this nagging idea of Dance
Among Friel’s preoccupations whilst writing Dancing at Lughnasa (1990) were what he called ‘this nagging idea of dance’ on the one hand and the extent to which the play’s form should be naturalistic on the other. Here we see some of the many ways in which Friel was thinking about dance, as well as some suggestions for non-naturalistic storytelling devices. These include an idea that Friel considered more than once during his writing career, which was the use of multiple narrators in the style of Dylan Thomas’s radio play Under Milk Wood (1954).
From MS 37,104/1, National Library of Ireland; copyright Brian Friel Estate, reproduced by permission.
17 May. ’89.
Of course the play can be written and adequately, maybe fully, realised in a naturalistic style.
But this nagging idea of Dance (naturalistic dance, dance as metaphor, dance as essential theatre, dance as complete self-expression*) persists. And that distances the play from naturalistic/realistic expression.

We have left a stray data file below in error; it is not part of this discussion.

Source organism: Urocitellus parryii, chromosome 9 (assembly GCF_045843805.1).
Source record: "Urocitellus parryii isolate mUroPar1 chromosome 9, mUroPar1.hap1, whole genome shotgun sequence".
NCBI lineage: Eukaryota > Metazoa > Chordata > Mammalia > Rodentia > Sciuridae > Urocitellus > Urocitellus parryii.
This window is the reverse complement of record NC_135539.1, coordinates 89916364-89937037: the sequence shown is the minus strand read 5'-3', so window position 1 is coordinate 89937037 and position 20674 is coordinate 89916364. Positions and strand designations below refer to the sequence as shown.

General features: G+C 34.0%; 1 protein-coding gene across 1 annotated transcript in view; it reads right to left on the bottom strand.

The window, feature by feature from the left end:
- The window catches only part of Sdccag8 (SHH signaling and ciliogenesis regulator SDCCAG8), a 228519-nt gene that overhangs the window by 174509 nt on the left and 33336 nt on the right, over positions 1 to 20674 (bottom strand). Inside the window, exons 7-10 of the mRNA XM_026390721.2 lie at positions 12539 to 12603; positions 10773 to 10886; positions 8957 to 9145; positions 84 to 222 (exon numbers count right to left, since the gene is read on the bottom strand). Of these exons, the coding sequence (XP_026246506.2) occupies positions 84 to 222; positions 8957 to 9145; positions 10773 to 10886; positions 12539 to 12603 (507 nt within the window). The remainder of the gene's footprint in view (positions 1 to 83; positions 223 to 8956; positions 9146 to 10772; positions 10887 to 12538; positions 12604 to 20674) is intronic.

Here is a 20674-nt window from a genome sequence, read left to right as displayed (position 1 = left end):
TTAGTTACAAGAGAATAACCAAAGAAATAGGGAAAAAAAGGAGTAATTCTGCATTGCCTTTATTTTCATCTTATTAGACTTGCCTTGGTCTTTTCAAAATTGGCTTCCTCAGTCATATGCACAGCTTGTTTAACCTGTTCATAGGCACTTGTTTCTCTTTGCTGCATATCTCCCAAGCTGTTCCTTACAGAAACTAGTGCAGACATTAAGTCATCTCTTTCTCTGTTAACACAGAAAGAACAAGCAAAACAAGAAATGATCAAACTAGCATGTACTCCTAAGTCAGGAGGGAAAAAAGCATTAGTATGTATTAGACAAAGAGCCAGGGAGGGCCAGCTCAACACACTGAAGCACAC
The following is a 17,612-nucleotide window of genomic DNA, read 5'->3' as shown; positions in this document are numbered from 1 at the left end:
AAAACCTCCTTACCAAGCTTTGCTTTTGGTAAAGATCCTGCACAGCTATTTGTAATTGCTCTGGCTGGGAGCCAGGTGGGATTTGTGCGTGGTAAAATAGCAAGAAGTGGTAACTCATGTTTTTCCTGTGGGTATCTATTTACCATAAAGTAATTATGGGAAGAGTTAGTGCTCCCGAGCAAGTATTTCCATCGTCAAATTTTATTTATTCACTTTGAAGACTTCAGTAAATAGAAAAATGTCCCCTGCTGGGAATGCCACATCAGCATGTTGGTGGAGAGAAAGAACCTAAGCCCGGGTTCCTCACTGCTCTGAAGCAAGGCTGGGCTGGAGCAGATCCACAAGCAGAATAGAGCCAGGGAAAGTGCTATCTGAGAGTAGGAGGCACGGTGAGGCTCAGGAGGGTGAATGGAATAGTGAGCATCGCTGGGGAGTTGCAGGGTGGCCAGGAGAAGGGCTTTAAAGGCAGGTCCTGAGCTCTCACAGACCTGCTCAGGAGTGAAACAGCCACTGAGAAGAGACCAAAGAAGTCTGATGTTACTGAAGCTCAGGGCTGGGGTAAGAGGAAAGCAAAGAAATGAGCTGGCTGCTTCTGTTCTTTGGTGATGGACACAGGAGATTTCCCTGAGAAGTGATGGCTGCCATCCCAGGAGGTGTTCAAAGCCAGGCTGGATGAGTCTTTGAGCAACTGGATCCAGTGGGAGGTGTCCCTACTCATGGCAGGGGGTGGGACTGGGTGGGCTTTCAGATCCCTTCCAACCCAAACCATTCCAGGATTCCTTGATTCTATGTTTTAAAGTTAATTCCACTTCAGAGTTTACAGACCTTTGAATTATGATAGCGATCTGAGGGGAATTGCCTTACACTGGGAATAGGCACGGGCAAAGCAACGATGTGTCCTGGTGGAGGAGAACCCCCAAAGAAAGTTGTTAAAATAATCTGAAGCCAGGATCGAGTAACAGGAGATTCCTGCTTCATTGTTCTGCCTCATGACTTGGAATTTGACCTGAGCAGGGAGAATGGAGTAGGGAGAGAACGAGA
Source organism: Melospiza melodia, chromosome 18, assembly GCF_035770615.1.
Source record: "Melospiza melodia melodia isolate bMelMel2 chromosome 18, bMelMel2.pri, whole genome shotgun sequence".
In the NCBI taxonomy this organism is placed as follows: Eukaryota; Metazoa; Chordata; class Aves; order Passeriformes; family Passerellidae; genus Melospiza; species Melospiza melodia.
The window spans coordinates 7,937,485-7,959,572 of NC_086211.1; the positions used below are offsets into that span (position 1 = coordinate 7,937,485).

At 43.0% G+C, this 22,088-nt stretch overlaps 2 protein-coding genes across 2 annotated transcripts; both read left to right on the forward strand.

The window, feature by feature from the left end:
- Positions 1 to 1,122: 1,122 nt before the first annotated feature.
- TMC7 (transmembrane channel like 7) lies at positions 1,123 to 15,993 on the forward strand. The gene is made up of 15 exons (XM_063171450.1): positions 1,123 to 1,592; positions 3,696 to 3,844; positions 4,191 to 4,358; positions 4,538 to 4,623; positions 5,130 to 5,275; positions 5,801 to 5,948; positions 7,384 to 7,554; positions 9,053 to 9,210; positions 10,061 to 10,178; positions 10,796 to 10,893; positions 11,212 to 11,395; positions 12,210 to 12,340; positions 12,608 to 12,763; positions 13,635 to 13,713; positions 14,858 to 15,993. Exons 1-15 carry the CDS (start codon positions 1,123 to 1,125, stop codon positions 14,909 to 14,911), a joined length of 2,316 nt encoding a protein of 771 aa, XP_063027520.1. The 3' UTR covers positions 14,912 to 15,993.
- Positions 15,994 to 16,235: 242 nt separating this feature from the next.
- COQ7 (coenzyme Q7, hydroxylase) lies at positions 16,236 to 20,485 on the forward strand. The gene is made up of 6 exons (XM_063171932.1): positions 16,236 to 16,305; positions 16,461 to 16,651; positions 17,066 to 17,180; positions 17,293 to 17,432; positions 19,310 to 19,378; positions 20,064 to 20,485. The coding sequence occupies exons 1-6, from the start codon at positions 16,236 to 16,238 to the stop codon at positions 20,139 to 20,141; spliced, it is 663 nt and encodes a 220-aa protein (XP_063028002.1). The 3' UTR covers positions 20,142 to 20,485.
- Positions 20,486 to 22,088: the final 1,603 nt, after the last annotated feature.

If so . . . . .
a) Narrator on psychiatrist’s couch: his early childhood
b) Narrator narrating to audience
c) Kind of Milk-Wood. Eight actors on chairs
[22 May 1989. The question, of course, is who is the play about? Is it about (a) the family? (b) the narrator/I figure? or (c) about both?
If it is about the family, as it seems, they why this narrator figure?]
*Dance as memory – dance as dream-memory, dance as substitute for language, dance as worship. (7 June.)
Robbie Blake, preliminary score
This is Robbie Blake’s first attempt at producing a graphic score inspired by Brian Friel’s archives at the National Library of Ireland.
Lucia Kickham, 'Dance is...'
In this audio file, Lucia Kickham reads aloud from a group automatic writing exercise in which participants responded to the prompts ‘language is’, ‘music is’, and ‘dance is’.
Jessie Keenan notes, 6
In this extract from Jessie Keenan’s project notes, Jessie plans different intentions for the dancers to try.